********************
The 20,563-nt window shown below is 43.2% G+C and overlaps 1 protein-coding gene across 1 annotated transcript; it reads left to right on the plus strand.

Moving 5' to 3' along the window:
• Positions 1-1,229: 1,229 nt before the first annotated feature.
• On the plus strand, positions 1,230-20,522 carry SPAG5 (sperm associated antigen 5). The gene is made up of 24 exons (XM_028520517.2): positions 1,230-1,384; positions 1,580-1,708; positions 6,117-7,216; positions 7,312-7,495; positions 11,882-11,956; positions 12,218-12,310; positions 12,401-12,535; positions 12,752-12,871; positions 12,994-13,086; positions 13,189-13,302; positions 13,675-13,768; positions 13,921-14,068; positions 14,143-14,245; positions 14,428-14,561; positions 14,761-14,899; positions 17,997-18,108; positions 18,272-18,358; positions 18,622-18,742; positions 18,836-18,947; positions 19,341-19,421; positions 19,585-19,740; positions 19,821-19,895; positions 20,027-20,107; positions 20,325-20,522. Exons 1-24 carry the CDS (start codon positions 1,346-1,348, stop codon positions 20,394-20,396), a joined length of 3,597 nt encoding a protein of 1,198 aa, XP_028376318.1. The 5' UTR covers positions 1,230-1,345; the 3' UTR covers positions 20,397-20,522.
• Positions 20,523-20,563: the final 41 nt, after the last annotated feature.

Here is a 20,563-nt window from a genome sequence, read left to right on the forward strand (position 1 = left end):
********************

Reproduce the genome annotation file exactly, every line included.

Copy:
The 20,563-nt window shown below is 43.2% G+C and overlaps 1 protein-coding gene across 1 annotated transcript; it reads left to right on the plus strand.

Moving 5' to 3' along the window:
• Positions 1-1,229: 1,229 nt before the first annotated feature.
• On the plus strand, positions 1,230-20,522 carry SPAG5 (sperm associated antigen 5). The gene is made up of 24 exons (XM_028520517.2): positions 1,230-1,384; positions 1,580-1,708; positions 6,117-7,216; positions 7,312-7,495; positions 11,882-11,956; positions 12,218-12,310; positions 12,401-12,535; positions 12,752-12,871; positions 12,994-13,086; positions 13,189-13,302; positions 13,675-13,768; positions 13,921-14,068; positions 14,143-14,245; positions 14,428-14,561; positions 14,761-14,899; positions 17,997-18,108; positions 18,272-18,358; positions 18,622-18,742; positions 18,836-18,947; positions 19,341-19,421; positions 19,585-19,740; positions 19,821-19,895; positions 20,027-20,107; positions 20,325-20,522. Exons 1-24 carry the CDS (start codon positions 1,346-1,348, stop codon positions 20,394-20,396), a joined length of 3,597 nt encoding a protein of 1,198 aa, XP_028376318.1. The 5' UTR covers positions 1,230-1,345; the 3' UTR covers positions 20,397-20,522.
• Positions 20,523-20,563: the final 41 nt, after the last annotated feature.

Here is a 20,563-nt window from a genome sequence, read left to right on the forward strand (position 1 = left end):